Your article on transmissions ("Engineers: Six-speeds will soon rule" in some editions of the April 11 issue) sheds light on the emergence of six-speed automatics but is too quick to dismiss the future of the continuously variable transmission.
While CVT engineering can be viewed as a challenge, it is also a fantastic technology that provides customer benefit in both fuel economy and smoothness of operation.
You need look no further than the Nissan Murano to find a great example of why Nissan sees a bright future for CVTs.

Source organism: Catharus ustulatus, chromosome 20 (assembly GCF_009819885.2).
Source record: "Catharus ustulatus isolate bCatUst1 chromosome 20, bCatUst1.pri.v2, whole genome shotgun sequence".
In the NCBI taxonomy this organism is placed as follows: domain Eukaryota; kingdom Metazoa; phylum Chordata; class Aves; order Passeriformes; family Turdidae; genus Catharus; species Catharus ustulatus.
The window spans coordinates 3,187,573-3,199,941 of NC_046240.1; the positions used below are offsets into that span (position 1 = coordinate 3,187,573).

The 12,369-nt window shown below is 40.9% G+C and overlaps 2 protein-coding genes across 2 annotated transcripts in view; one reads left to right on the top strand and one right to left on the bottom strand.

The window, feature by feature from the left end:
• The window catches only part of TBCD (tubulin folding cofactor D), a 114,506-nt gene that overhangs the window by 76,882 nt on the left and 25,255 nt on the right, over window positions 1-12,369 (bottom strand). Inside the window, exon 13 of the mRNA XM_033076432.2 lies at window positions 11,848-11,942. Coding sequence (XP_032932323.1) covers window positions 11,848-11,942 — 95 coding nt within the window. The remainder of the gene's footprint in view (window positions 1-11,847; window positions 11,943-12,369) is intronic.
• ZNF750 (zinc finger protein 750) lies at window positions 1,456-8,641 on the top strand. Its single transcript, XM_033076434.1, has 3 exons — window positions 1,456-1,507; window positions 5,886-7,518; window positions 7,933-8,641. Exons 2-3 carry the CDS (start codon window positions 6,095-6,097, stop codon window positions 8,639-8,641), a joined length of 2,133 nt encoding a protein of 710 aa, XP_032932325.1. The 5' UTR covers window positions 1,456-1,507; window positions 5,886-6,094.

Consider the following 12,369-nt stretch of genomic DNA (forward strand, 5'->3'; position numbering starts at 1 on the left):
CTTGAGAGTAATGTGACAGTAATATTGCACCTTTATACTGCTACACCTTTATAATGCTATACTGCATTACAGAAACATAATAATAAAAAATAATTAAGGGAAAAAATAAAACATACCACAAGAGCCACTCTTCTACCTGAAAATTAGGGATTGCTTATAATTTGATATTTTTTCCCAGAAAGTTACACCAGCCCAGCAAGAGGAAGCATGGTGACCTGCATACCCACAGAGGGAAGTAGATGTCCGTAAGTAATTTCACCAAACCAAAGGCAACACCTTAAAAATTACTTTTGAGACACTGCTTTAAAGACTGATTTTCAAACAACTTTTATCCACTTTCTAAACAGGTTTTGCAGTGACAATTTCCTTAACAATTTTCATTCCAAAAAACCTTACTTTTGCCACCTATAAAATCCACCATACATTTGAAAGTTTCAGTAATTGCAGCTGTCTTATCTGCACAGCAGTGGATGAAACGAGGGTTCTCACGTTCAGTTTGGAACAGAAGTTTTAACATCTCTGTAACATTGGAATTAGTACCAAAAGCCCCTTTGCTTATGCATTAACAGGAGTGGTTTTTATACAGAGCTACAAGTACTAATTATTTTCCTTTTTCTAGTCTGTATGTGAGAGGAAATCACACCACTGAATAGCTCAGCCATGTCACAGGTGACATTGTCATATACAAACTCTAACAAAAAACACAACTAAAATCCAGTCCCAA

The Murano CVT (supplied by Jatco) handles 245 hp and 246 pounds-feet of torque and delivers best-in-class fuel economy that's 10 percent to 12 percent better than that of a comparable four-speed automatic transmission,
More than 137,000 Muranos have been sold in the United States, and every one of them has a CVT. Globally, Nissan has sold more than 1 million CVT-equipped vehicles, and the company expects a fourfold increase in global CVT applications during the next three years.
In the United States, Nissan plans to expand the number of CVT offerings significantly, with a target of 40 percent of our fleet within three years.
KURT von ZUMWALT
Product Public Relations
Nissan North America